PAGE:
Dilma Rousseff, the Brazilian president, has accused the nation’s doctors of “immense prejudice” towards their Cuban counterparts after the first medics to arrive from Havana were greeted with jeers.
The Cuban doctors have been invited to work in Brazil to support the fragile health system – one of the issues that prompted mass protests in June. Under the government’s Mais Médicos (More Doctors) programme, 4,000 Cuban professionals will work in poor and remote areas of Brazil that are short of hospital staff.
After the first contingent of 400 arrived at the weekend they were booed by local doctors, who oppose what they describe as a stop-gap measure that fails to address the need for more investment in hospitals and better pay for doctors.
The Brazilian government, under pressure to improve public health services, has dropped plans to import a contingent of Cuban doctors and is instead looking to hire physicians in Spain and Portugal, the Health Ministry said on Monday.
The plan to bring in Cuban doctors created a backlash because of questions about their qualifications. Brazilian medical associations argued that standards at Cuba’s medical schools were lower than in Brazil and equivalent in some cases to a nursing education.
Brazil was rocked last month by massive protests fueled by frustration with a high cost of living and deplorable public transportation, education and health services, plus anger over the billions that will be spent to host the 2014 World Cup.
Doctors with a diploma obtained abroad, invited by the Brazilian government to work in primary care, can be based in large centers such as the city of São Paulo.
To do so, the professional must serve the regions of the municipality where there is currently a shortage of doctors, such as the outskirts of the city. Since the beginning of the debate, the Ministry of Health has stressed that the goal is to serve these regions, in addition to cities in the countryside.
“Of course the greatest need is in the North and Northeast, but not only the cities in the countryside. The outskirts of the large cities also have a shortage of doctors,” Minister Alexandre Padilha (Health) said to Folha.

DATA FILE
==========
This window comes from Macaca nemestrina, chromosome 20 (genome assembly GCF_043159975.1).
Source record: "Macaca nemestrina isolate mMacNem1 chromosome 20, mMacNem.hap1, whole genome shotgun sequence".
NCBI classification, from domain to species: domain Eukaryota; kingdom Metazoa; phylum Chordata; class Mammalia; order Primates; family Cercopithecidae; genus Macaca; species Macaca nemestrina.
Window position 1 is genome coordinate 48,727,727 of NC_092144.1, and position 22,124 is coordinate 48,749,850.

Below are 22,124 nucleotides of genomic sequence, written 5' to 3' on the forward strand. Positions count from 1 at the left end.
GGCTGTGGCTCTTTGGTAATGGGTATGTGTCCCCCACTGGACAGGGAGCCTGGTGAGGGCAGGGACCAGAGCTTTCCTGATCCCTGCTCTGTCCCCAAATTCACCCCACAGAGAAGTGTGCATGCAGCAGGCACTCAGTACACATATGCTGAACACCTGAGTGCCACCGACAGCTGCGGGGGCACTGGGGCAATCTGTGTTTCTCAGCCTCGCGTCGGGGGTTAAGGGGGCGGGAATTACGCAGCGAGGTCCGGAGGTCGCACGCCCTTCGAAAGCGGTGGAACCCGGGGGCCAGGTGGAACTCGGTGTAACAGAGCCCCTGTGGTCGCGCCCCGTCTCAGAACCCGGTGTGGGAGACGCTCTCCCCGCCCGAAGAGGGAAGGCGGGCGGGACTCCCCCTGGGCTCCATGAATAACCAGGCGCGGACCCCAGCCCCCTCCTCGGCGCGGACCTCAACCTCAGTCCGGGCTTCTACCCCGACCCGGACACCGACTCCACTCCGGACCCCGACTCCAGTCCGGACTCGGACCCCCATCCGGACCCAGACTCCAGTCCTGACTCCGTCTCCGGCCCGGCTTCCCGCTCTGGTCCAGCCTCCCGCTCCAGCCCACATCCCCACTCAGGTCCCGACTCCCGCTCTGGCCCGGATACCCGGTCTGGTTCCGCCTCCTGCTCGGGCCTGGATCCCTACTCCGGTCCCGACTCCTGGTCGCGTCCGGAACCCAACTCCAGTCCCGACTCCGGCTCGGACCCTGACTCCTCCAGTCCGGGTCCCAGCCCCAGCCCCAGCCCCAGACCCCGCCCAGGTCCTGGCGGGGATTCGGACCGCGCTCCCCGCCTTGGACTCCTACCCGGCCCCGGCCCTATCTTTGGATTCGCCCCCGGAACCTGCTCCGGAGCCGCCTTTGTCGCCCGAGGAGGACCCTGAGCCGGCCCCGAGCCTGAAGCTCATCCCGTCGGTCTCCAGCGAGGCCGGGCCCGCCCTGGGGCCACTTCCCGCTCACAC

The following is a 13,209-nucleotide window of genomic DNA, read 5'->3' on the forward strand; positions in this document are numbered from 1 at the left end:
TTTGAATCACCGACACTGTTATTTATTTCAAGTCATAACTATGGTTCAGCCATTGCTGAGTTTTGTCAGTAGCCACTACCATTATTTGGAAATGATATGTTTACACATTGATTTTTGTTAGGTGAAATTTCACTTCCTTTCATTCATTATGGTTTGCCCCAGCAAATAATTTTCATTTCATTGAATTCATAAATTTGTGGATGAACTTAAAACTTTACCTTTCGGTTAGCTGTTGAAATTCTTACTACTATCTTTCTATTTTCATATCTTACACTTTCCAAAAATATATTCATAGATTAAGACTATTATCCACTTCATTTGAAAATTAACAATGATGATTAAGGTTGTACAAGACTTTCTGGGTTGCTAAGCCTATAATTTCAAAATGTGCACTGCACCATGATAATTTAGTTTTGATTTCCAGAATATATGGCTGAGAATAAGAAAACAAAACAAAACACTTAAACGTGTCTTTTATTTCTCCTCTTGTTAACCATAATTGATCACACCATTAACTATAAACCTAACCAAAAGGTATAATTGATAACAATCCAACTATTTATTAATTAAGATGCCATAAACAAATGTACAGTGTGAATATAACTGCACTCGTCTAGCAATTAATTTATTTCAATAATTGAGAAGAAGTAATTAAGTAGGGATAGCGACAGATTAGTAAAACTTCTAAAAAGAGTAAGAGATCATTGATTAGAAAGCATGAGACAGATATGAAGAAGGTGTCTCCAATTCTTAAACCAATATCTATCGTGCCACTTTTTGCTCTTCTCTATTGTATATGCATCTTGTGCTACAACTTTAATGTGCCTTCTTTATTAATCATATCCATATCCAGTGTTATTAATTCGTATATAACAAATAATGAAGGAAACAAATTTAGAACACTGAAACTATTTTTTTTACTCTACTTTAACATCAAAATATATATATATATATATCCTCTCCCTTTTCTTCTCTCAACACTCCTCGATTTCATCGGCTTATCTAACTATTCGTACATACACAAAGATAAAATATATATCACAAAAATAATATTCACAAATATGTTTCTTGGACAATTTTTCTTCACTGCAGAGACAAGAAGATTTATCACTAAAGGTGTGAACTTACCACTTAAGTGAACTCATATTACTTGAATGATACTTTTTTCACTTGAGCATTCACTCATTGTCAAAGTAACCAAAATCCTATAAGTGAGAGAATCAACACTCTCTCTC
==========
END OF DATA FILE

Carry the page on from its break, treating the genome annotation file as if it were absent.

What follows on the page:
Brazil’s anti-AIDS program will be expanded to include at least 35,000 more people, a Health Ministry official said Wednesday.
Ronaldo Hallal of the ministry’s Sexually Transmitted Disease Department said people with 500 or fewer CD4 cells per cubic millimeter will receive anti-retroviral HIV treatment. Before the program’s expansion, people with 350 or less CD4 cells per cubic millimeter received treatment.
CD4 cell levels measure the strength of the immune system.
Brazil, the land of suntanned, slender, bikini-wearing beauties and lean muscular macho men, is now facing a health problem more associated with the advanced economies of western Europe and North America – rising rates of obesity.
According to a survey by the nation’s Ministry of Health, nearly half (48.5 percent) of the Brazilian population was overweight as of 2011, up from 42.7 percent just five years before.
Moreover, the proportion of Brazilians who are obese leaped from 11.4 percent to 15.8 percent over that period.
Eating on the run and sugary drinks has nearly half the Brazilian population now classified as overweight or worse — obese. Investors, look for Brazilian health care and medical device names trading on the BM&F Bovespa, because fat is trending.
The thought of overweight Brazilians flies in the face of the stereotype that the country is teeming with tall, tan and trim bodies. But as Brazilians go from drinking milk from a plastic bag for breakfast with maybe a cookie, to maybe popping down a Red Bull instead, more and more Brazilians are eating like a middle class society: on the run, loaded with sugar, or just overdoing it at the buffet restaurants that dominate the São Paulo lunch hour scene.
According to the country’s Health Ministry, 43% of adults were overweight in 2006. The government considers people overweight if their fat content is more than 25% of their body weight. In 2011, the number rose to 48.5%. Those who have more than 30% body fat are considered obese, and their numbers have grown from just 11% in 2006 to 15.8% today.